Manilva Costa S.A. (MC) has seen it’s appeal rejected by the Malaga Appeal Court on similar grounds to those of the Court of First Instance. The ruling judges maintaned the following:

  1. That Ocean View Properties’  (OVP) presence was not required as a defendant, since they were acting agents for MC and therefore, their intervention in the judicial action was irrelevant for which the exception of “joint defendant litigation” was dismissed.
  2. That the fact these contracts were not signed by MC was equally irrelevant, particularly where they had ratified them, as was proven it Court. It then goes on to insist that any discrepancies between OVP and MC in respect of the contracts were unopposable to the claimant by virtue of it being a relationship alien to him.

The biggest mistake MC made, according to the appeal judges, was to have summoned the buyers by using a registered letter with ackowlegdement of content (“burofax”), starting off with a “Dear Buyer…”, as quotes the ruling. 

And now, the big question any succesful claimant has in mind: where do we go from here? That is an interesting one considering that MC has most, if not all, properties mortgaged and little equity can be found in them. Its now time to turn to private investigators…

March 17th, 2011

The Court of First Instance had resolved, when presented with a request for contractual resolution and refund of deposit, that although a delay was visible it was not essential and therefore, granting contractual cancellation was too harsh a measure. This Judge also found reasonable justification of a delay that a strike took place in December 2005 and January 2006 although only newspaper articles were submitted to back this up.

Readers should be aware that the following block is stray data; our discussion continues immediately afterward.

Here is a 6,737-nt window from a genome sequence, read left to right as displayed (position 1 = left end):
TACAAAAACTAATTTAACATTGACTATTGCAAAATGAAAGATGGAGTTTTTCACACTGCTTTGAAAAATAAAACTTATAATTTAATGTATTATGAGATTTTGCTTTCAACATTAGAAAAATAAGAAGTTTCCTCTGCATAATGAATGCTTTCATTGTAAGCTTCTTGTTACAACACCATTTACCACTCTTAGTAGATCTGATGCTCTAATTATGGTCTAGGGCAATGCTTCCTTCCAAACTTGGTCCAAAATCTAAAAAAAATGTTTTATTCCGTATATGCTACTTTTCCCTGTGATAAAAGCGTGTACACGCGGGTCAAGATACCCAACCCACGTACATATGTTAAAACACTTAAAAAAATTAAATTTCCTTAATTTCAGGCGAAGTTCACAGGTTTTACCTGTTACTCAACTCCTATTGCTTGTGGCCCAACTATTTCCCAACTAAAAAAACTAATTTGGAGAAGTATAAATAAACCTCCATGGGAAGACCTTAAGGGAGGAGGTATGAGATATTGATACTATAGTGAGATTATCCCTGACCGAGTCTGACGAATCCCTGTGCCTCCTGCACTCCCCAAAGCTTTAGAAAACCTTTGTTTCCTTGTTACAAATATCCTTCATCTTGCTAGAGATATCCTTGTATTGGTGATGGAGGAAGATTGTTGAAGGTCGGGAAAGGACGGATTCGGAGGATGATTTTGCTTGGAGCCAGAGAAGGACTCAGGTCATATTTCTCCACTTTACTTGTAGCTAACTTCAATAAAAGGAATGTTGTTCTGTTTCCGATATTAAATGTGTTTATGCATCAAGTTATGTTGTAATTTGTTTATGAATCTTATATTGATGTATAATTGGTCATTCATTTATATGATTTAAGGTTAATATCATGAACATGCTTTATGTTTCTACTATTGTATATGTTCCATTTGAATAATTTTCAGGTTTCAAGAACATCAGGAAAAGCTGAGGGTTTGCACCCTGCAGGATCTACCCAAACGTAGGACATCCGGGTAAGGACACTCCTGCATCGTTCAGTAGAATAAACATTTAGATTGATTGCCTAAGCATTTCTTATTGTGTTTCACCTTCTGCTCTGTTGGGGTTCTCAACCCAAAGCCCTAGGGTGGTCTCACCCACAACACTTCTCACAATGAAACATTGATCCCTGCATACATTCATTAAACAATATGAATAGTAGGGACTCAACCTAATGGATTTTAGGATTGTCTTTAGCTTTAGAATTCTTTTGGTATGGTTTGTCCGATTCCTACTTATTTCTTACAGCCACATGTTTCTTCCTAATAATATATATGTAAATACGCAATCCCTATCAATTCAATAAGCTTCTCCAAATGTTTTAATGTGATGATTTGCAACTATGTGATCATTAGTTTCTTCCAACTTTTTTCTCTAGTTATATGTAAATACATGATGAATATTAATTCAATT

Furthermore, this judge had deemed that when the claim was filed the delay was of only a few months even though 8 months later, during the course of the trial, it was proved again by our lawyer of choice Mr. De las Heras that the works still remained many months away from completion (in fact, still today it has not been concluded).

The Appeal Court, as usual more sensibly, departed considerably from this understandingand applied a different legal criteria based on the following points.

  1. That it was clear that the developer Brisamar Cuatro S.L. had defaulted subtantially given that, when the trial took place, build works not only had not been finalized but the delay was then already running into the 24 month period.
  2. That the developer, although submitted journalistic evidence of a strike, had not proved that this incidence resulted in any delays. Furthermore, even if this delay was accepted as valid, it would have had little impact on a 24 month default in delivery of the unit.
  3. That in consideration to the above, the Appeal Court finds that the developer hasplain and simply defaulted on the essential obligation, that being delivering a unit

Cajamar, who had resisted paying on the basis that an individual bank guarantee policy was not issued, even if everyone else had it, refused to cover the loss. On a meeting with the branch manager some time ago, I was advised that the policy was actually in safe deposit, somewhere in his office, but that he had no instructions of giving it to the buyers or paying up the loss.

Evidently, such a silly argument carries little weight and therefore Cajamar is now poised to pay up over €100,000, particularly where the Court has now found that their client was in default.

From a legal stand point the ruling has little juridical interest although it does expose the uncertainty any litigant will find himself in when faced with one Judge that sees black where another one (supposedly more experienced) feels it is actually white…!